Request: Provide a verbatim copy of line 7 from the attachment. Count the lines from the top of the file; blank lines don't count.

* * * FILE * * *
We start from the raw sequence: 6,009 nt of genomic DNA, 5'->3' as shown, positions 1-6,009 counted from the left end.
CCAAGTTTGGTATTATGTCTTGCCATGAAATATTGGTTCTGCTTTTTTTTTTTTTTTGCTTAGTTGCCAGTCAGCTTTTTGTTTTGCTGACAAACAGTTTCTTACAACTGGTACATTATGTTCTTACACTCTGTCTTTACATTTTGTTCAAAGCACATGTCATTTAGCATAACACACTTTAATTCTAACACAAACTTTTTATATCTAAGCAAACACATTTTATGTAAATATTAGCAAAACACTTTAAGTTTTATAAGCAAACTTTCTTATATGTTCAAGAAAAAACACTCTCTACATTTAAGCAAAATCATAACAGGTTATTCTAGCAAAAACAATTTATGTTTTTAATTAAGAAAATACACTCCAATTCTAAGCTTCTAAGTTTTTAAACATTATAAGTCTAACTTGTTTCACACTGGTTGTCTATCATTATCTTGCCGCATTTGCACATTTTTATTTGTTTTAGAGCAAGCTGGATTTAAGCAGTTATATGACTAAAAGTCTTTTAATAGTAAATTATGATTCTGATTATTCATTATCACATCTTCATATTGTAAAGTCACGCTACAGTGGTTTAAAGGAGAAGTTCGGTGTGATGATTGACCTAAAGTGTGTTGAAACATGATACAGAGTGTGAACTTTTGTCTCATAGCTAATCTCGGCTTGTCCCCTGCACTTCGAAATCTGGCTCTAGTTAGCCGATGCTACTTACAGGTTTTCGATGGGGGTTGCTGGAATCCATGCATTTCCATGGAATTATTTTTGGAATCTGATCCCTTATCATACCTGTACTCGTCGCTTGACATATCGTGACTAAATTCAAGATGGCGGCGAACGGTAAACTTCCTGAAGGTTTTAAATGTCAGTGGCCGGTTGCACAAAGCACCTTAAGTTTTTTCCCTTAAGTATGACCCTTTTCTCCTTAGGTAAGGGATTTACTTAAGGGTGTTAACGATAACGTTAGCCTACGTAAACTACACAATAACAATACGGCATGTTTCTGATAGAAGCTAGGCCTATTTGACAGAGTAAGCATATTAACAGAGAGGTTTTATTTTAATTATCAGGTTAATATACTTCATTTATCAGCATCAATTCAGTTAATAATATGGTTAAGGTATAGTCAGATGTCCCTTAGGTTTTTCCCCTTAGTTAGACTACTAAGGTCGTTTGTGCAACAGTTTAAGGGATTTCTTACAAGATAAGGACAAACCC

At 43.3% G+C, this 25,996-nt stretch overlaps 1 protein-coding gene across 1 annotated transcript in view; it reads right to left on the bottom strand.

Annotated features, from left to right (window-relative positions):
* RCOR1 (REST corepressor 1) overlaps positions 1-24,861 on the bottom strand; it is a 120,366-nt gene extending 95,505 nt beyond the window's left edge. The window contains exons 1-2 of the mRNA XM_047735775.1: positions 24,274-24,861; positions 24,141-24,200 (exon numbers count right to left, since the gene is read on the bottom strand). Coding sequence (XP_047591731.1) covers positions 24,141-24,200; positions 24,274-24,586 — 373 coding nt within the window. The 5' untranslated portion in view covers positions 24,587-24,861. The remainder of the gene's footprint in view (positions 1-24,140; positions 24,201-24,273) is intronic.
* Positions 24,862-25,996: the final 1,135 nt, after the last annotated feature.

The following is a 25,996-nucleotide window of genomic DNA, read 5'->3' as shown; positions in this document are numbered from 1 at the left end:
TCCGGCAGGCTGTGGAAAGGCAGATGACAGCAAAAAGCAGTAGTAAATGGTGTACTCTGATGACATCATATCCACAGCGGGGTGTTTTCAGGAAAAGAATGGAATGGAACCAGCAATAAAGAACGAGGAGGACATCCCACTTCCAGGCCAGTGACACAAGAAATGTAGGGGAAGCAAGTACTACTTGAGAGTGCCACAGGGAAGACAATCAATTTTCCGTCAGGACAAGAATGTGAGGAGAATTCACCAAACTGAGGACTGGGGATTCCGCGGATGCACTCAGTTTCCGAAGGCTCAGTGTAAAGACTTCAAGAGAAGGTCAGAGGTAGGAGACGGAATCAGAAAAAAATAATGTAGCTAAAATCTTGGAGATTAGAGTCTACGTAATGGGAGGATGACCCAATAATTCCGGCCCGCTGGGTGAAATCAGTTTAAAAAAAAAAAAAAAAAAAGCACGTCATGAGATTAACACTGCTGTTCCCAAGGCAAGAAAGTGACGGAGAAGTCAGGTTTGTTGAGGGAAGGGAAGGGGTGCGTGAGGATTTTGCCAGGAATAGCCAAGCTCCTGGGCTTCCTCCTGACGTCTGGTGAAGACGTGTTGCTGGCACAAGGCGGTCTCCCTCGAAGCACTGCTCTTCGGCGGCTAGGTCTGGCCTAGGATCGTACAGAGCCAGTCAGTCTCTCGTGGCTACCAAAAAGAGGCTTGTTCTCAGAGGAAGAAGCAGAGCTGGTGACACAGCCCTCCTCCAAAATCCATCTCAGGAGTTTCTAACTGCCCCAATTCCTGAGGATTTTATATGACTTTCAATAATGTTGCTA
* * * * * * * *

The following is a 25,996-nucleotide window of genomic DNA, read 5'->3' as shown; positions in this document are numbered from 1 at the left end: